YET SOME local newspapers – including Masterton’s Wairarapa Times-Age, bought from NZME last year by its general manager – appear to be thriving. The Times-Age (circulation 5500) is reportedly making money and has hired several new reporters since the change of ownership.

Rennie has pointed out that the West Coast, despite being one of the country’s most economically deprived regions, still sustains three daily papers that emphasise local news. Similarly, Neville told the conference that lively community papers had secured a strong foothold in places like Devonport and Waiheke Island.

Why do some independent papers appear to succeed where those owned by the big companies often struggle? Neville suggests one factor is that independently owned papers aren’t burdened with a share of the costly overheads that come with being part of a national group.

On the downside, as Boucher pointed out, such papers can be more vulnerable to attempts by local advertisers to influence editorial content. “There’s much more protection in a larger group.” But she acknowledged that the owner-operator model can succeed where larger companies can’t, and she wished independent proprietors luck.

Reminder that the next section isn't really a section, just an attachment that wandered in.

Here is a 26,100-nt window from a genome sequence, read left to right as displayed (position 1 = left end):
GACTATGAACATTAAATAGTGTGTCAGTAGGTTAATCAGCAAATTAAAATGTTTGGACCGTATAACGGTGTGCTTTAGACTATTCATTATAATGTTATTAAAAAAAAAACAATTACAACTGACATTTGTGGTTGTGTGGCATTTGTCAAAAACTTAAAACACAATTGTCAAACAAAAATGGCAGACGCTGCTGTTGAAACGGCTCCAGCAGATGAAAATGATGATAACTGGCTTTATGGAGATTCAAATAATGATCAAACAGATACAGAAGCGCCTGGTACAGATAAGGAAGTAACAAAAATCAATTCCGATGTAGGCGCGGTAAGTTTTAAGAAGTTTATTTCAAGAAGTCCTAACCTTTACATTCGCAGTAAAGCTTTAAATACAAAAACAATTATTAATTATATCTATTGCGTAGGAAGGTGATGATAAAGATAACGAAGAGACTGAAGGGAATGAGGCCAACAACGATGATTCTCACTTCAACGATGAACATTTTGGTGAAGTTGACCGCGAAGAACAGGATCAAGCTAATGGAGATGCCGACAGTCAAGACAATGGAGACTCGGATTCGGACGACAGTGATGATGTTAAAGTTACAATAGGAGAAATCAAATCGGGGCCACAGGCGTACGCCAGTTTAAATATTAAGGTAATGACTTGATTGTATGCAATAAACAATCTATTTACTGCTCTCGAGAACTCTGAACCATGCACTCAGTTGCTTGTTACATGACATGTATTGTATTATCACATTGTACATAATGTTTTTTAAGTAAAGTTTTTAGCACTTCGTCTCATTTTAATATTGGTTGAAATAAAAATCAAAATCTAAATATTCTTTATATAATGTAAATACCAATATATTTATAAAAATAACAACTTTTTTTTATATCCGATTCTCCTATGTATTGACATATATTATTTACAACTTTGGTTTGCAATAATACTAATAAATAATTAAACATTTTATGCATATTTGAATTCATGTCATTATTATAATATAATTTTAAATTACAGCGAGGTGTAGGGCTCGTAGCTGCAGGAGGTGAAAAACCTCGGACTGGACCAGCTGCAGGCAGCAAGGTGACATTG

Some challenges facing the print media are only indirectly related to the digital revolution. Several conference participants expressed disquiet and frustration at the increasing control exerted over access to information of public importance by organisations such as government departments, city councils, the police, district health boards, big companies and sporting bodies.

Taking advantage of understaffed newsrooms and the ready availability of hired PR guns, some of these organisations have assembled large teams of well-paid communications staff whose job is largely about controlling the flow of information to the public and putting a positive spin on whatever material is released.